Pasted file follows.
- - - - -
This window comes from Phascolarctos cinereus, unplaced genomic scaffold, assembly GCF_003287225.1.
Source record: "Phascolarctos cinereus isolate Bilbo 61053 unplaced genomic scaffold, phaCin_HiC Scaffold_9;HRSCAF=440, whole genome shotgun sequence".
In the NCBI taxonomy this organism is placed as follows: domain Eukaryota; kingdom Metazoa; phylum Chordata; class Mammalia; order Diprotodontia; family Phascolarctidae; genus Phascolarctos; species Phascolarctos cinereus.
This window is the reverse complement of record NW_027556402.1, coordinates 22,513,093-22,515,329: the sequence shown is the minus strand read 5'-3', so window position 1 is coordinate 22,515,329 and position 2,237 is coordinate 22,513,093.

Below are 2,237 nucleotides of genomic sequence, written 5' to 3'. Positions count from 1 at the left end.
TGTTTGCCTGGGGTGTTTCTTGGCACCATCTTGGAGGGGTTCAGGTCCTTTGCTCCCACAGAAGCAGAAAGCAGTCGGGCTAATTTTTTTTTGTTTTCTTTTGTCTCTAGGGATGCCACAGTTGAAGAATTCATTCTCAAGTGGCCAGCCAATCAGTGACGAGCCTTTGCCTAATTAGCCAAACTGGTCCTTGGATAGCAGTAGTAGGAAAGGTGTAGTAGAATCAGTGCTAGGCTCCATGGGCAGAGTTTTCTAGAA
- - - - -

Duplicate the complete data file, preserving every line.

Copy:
This window comes from Phascolarctos cinereus, unplaced genomic scaffold, assembly GCF_003287225.1.
Source record: "Phascolarctos cinereus isolate Bilbo 61053 unplaced genomic scaffold, phaCin_HiC Scaffold_9;HRSCAF=440, whole genome shotgun sequence".
In the NCBI taxonomy this organism is placed as follows: domain Eukaryota; kingdom Metazoa; phylum Chordata; class Mammalia; order Diprotodontia; family Phascolarctidae; genus Phascolarctos; species Phascolarctos cinereus.
This window is the reverse complement of record NW_027556402.1, coordinates 22,513,093-22,515,329: the sequence shown is the minus strand read 5'-3', so window position 1 is coordinate 22,515,329 and position 2,237 is coordinate 22,513,093.

Below are 2,237 nucleotides of genomic sequence, written 5' to 3'. Positions count from 1 at the left end.
TGTTTGCCTGGGGTGTTTCTTGGCACCATCTTGGAGGGGTTCAGGTCCTTTGCTCCCACAGAAGCAGAAAGCAGTCGGGCTAATTTTTTTTTGTTTTCTTTTGTCTCTAGGGATGCCACAGTTGAAGAATTCATTCTCAAGTGGCCAGCCAATCAGTGACGAGCCTTTGCCTAATTAGCCAAACTGGTCCTTGGATAGCAGTAGTAGGAAAGGTGTAGTAGAATCAGTGCTAGGCTCCATGGGCAGAGTTTTCTAGAA